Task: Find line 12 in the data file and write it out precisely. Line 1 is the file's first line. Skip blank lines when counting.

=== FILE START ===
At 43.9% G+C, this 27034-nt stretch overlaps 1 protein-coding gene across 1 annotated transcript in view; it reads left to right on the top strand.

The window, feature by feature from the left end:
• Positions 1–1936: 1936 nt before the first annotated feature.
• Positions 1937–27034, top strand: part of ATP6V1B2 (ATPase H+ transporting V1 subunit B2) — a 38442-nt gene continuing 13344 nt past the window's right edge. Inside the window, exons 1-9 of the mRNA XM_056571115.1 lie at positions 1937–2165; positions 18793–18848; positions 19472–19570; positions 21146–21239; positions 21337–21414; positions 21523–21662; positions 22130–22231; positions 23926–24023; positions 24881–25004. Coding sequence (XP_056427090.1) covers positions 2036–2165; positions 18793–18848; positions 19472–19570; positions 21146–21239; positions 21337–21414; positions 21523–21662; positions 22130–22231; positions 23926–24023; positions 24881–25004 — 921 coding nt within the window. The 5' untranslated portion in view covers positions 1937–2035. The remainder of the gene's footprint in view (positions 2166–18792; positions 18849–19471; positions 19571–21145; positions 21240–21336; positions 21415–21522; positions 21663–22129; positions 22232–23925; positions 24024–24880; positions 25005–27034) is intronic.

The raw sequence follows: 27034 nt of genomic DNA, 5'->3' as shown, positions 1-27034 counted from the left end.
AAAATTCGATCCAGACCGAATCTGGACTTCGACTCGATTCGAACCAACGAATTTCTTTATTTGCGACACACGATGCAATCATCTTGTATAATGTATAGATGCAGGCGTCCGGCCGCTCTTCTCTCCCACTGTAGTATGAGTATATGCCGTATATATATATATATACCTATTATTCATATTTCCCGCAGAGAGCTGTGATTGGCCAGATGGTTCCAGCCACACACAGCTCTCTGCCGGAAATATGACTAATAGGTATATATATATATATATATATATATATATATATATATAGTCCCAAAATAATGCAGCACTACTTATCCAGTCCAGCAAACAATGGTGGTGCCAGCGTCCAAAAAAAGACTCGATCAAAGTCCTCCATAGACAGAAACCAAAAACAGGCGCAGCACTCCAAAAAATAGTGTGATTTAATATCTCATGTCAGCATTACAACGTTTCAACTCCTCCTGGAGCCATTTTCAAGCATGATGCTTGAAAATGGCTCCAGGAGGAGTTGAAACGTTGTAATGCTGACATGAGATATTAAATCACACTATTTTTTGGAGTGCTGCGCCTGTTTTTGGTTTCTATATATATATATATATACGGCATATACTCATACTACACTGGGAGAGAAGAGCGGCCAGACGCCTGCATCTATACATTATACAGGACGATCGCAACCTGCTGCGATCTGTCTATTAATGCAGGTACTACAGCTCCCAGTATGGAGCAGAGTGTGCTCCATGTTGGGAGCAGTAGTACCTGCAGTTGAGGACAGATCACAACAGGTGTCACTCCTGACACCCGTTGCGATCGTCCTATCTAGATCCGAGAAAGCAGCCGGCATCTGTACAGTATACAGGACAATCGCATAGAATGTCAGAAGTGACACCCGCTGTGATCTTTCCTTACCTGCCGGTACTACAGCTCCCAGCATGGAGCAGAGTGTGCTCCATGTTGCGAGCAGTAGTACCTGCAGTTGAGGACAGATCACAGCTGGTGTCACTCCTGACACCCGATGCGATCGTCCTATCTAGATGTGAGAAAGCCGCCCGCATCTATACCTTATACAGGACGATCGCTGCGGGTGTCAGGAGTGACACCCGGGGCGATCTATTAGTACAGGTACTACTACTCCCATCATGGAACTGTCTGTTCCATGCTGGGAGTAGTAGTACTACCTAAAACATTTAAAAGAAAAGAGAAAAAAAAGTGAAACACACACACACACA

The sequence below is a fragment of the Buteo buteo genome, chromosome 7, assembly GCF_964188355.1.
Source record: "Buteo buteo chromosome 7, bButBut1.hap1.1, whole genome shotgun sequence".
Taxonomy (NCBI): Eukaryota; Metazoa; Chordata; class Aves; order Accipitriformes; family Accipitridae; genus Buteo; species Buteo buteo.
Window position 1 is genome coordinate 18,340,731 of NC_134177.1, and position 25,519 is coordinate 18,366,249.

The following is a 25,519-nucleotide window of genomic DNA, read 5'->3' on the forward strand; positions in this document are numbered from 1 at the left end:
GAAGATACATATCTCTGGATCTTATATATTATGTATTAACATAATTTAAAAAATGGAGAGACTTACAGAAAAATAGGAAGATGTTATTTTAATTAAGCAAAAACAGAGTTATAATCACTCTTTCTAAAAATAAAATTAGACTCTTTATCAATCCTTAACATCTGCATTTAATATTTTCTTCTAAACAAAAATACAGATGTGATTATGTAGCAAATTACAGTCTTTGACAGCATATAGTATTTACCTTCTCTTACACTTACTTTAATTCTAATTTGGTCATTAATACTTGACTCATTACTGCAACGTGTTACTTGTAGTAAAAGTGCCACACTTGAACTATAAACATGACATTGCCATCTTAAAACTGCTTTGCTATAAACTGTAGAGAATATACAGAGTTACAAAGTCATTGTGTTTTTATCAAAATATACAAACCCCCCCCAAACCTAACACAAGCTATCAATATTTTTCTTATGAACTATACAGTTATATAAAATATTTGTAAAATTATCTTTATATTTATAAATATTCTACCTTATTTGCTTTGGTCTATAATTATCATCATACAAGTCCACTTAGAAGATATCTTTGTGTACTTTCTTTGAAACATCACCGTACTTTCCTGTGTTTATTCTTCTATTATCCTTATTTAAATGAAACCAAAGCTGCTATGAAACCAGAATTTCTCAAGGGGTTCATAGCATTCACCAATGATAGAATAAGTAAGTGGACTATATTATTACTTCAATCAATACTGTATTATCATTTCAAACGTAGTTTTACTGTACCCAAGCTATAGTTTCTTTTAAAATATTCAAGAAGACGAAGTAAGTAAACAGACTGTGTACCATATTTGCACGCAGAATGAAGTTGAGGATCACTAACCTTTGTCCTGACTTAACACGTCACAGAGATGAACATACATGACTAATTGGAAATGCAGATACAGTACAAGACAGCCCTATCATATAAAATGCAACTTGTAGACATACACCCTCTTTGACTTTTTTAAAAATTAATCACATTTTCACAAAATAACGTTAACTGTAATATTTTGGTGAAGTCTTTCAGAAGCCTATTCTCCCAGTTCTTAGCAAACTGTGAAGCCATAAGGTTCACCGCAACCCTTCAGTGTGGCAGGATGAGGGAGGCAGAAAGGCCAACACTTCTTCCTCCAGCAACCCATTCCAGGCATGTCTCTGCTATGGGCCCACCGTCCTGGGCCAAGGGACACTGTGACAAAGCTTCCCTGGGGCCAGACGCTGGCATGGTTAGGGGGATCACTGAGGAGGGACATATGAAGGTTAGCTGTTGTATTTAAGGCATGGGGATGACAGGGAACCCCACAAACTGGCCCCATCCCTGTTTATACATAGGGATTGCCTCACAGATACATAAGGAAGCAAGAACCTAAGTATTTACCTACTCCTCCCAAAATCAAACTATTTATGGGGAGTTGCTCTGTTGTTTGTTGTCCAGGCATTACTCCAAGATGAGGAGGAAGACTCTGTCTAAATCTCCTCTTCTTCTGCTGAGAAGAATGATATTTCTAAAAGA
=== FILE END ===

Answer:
GAAGATACATATCTCTGGATCTTATATATTATGTATTAACATAATTTAAAAAATGGAGAGACTTACAGAAAAATAGGAAGATGTTATTTTAATTAAGCAAAAACAGAGTTATAATCACTCTTTCTAAAAATAAAATTAGACTCTTTATCAATCCTTAACATCTGCATTTAATATTTTCTTCTAAACAAAAATACAGATGTGATTATGTAGCAAATTACAGTCTTTGACAGCATATAGTATTTACCTTCTCTTACACTTACTTTAATTCTAATTTGGTCATTAATACTTGACTCATTACTGCAACGTGTTACTTGTAGTAAAAGTGCCACACTTGAACTATAAACATGACATTGCCATCTTAAAACTGCTTTGCTATAAACTGTAGAGAATATACAGAGTTACAAAGTCATTGTGTTTTTATCAAAATATACAAACCCCCCCCAAACCTAACACAAGCTATCAATATTTTTCTTATGAACTATACAGTTATATAAAATATTTGTAAAATTATCTTTATATTTATAAATATTCTACCTTATTTGCTTTGGTCTATAATTATCATCATACAAGTCCACTTAGAAGATATCTTTGTGTACTTTCTTTGAAACATCACCGTACTTTCCTGTGTTTATTCTTCTATTATCCTTATTTAAATGAAACCAAAGCTGCTATGAAACCAGAATTTCTCAAGGGGTTCATAGCATTCACCAATGATAGAATAAGTAAGTGGACTATATTATTACTTCAATCAATACTGTATTATCATTTCAAACGTAGTTTTACTGTACCCAAGCTATAGTTTCTTTTAAAATATTCAAGAAGACGAAGTAAGTAAACAGACTGTGTACCATATTTGCACGCAGAATGAAGTTGAGGATCACTAACCTTTGTCCTGACTTAACACGTCACAGAGATGAACATACATGACTAATTGGAAATGCAGATACAGTACAAGACAGCCCTATCATATAAAATGCAACTTGTAGACATACACCCTCTTTGACTTTTTTAAAAATTAATCACATTTTCACAAAATAACGTTAACTGTAATATTTTGGTGAAGTCTTTCAGAAGCCTATTCTCCCAGTTCTTAGCAAACTGTGAAGCCATAAGGTTCACCGCAACCCTTCAGTGTGGCAGGATGAGGGAGGCAGAAAGGCCAACACTTCTTCCTCCAGCAACCCATTCCAGGCATGTCTCTGCTATGGGCCCACCGTCCTGGGCCAAGGGACACTGTGACAAAGCTTCCCTGGGGCCAGACGCTGGCATGGTTAGGGGGATCACTGAGGAGGGACATATGAAGGTTAGCTGTTGTATTTAAGGCATGGGGATGACAGGGAACCCCACAAACTGGCCCCATCCCTGTTTATACATAGGGATTGCCTCACAGATACATAAGGAAGCAAGAACCTAAGTATTTACCTACTCCTCCCAAAATCAAACTATTTATGGGGAGTTGCTCTGTTGTTTGTTGTCCAGGCATTACTCCAAGATGAGGAGGAAGACTCTGTCTAAATCTCCTCTTCTTCTGCTGAGAAGAATGATATTTCTAAAAGA